I’m a sucker for the Tolkien films (and books), but I also love the Bourne series. I think one of my favourite films is Contact, based on the book by Carl Sagan

Jazz and the blues send me into a different world, and I just can’t get enough of early Led Zepp and of course the music of Eric Clapton.

I don’t have a favourite TV show, although Sherlock would be right up there if I did have one. Otherwise, I watch a lot of news programmes and documentaries

Finally, is there anything you’d like to say to potential new readers, or are there any websites or social media accounts that you’d like to plug?

I have found that it’s important to read new stuff. Readers should try other authors, and these days, with eBooks being sold cheaply, and even freely, it has never been easier to try different writers. If they don’t like them, then that’s ok. If they find they do like them, then that would be an exciting discovery for those readers.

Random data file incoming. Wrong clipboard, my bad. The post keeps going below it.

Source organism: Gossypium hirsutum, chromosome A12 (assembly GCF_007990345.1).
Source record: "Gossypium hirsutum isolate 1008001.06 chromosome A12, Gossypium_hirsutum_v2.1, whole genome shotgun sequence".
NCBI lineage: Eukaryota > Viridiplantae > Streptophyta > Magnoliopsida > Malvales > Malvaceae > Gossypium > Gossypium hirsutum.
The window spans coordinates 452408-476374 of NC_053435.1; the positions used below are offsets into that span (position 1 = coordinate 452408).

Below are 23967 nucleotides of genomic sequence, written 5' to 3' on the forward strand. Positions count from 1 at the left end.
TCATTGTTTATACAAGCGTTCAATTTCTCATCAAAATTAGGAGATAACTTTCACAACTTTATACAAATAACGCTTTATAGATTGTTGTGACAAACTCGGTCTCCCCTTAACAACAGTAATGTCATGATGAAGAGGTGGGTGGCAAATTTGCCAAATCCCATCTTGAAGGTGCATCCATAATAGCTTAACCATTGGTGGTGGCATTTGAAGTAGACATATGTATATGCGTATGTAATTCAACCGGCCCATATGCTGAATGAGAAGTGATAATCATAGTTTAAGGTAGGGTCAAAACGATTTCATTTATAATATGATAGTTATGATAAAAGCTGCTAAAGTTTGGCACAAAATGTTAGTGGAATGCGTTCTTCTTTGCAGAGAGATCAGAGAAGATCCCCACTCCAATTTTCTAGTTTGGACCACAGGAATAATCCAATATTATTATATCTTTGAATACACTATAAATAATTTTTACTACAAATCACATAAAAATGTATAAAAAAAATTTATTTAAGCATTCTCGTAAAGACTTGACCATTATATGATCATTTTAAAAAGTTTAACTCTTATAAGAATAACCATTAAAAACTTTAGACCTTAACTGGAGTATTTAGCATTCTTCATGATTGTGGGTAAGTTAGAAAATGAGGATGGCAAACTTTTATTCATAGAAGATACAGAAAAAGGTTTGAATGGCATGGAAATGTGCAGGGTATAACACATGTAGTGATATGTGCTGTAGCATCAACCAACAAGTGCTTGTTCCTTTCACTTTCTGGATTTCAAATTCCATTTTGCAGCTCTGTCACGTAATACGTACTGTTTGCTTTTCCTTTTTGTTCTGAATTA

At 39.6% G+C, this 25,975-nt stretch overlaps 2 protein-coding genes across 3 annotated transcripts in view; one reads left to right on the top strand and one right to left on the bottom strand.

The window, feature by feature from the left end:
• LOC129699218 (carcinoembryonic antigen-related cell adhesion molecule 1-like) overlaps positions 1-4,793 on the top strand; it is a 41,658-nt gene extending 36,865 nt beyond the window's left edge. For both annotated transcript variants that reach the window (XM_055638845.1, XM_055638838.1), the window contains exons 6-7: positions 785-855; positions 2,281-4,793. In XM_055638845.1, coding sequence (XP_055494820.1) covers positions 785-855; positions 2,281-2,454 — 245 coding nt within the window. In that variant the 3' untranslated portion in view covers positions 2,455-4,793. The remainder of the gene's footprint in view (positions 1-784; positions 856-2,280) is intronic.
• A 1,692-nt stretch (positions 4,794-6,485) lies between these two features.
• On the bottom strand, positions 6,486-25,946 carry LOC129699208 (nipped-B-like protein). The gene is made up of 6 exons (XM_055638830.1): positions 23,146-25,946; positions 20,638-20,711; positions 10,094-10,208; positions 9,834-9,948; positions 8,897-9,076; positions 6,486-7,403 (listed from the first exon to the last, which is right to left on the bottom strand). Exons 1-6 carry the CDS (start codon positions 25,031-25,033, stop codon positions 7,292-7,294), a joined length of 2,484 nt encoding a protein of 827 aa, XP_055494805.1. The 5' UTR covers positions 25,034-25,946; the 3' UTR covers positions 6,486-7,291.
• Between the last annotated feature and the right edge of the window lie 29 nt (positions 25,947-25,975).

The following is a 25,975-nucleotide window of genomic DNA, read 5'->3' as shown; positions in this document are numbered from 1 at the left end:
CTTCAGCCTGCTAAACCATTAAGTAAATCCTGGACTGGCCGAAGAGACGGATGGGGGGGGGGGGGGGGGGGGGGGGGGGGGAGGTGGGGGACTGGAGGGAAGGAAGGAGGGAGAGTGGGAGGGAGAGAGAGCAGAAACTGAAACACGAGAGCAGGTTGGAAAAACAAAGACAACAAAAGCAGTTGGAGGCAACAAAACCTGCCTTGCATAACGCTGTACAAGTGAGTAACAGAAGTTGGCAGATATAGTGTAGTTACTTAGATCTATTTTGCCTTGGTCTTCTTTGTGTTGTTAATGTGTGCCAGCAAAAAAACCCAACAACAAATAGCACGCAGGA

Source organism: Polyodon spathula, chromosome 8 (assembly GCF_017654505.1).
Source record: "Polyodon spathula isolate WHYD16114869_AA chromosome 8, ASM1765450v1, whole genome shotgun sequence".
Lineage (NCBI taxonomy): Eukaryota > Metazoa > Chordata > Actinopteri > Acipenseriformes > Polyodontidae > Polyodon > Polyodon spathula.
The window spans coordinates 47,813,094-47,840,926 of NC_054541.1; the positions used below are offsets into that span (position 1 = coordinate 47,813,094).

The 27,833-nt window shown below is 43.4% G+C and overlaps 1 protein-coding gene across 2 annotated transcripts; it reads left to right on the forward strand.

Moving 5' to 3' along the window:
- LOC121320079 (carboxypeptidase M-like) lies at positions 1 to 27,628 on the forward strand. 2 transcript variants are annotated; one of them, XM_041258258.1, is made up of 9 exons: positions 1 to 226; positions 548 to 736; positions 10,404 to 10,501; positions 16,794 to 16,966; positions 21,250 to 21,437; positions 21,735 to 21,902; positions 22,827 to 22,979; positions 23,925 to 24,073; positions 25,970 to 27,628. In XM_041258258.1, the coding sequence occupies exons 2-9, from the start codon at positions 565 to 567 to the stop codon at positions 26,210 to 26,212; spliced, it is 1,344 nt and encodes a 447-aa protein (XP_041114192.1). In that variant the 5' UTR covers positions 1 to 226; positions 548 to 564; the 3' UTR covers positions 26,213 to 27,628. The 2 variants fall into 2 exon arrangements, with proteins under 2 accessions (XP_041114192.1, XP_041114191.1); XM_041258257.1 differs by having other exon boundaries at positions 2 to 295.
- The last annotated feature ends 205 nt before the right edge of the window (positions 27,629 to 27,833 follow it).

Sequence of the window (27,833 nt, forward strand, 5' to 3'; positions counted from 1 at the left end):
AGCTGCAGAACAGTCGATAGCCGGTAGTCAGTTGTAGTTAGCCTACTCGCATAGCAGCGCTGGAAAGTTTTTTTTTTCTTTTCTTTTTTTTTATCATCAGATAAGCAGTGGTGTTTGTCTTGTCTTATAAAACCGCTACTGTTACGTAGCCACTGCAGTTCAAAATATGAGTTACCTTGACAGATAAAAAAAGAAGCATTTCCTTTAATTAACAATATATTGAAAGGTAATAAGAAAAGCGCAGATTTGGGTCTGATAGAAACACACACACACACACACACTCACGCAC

I like to keep a blog on WordPress, and I have an author page on Facebook, to keep anyone who is interested informed about what I am up to. For anyone interested:

My WordPress link is:

My Facebook link is:

3 thoughts on “Author Interview: G.D. Sammon

  1. It’s great how the internet makes the world a smaller place. Back in the day I can’t imagine it would have been easy for a UK based writer to get noticed by a US company.

    Liked by 1 person

    1. Aye, it certainly has its advantages. Of course, ti also makes it easier for people to get sucked in by scammers from across the globe too, so there is some danger to it. Still, as long as you’re careful, there are a lot of benefits to be found.

      Liked by 1 person